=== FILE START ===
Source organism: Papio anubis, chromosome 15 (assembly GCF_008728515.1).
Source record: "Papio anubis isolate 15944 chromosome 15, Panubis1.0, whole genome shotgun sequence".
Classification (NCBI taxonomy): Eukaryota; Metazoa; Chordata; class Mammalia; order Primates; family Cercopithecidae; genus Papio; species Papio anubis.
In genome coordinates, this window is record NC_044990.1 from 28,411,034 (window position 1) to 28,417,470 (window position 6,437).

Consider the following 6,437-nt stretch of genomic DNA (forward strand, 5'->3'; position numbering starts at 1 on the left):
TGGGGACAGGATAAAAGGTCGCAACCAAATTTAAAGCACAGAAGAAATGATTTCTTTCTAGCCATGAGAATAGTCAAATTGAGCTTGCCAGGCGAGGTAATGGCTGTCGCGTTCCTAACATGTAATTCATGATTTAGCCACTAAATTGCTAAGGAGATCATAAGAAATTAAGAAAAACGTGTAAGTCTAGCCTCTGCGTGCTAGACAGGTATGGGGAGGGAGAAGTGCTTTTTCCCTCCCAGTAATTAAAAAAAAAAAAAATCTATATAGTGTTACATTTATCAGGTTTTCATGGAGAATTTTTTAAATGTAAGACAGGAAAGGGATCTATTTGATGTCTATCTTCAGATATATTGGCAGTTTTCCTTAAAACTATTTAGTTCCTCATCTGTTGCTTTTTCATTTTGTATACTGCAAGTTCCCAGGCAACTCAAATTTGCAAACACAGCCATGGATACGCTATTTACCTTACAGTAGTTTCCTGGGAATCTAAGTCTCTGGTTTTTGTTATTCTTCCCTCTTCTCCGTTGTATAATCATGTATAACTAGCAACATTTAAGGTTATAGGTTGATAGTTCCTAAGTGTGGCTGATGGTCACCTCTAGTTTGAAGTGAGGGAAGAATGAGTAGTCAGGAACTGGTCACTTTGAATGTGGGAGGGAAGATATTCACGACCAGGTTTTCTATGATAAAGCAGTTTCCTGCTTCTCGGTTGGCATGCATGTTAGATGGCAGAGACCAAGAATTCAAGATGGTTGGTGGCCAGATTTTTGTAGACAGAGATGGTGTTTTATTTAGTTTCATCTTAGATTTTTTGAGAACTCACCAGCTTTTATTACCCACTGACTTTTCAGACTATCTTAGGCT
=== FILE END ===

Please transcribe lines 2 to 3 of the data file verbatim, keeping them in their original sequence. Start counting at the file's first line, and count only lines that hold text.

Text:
Source record: "Papio anubis isolate 15944 chromosome 15, Panubis1.0, whole genome shotgun sequence".
Classification (NCBI taxonomy): Eukaryota; Metazoa; Chordata; class Mammalia; order Primates; family Cercopithecidae; genus Papio; species Papio anubis.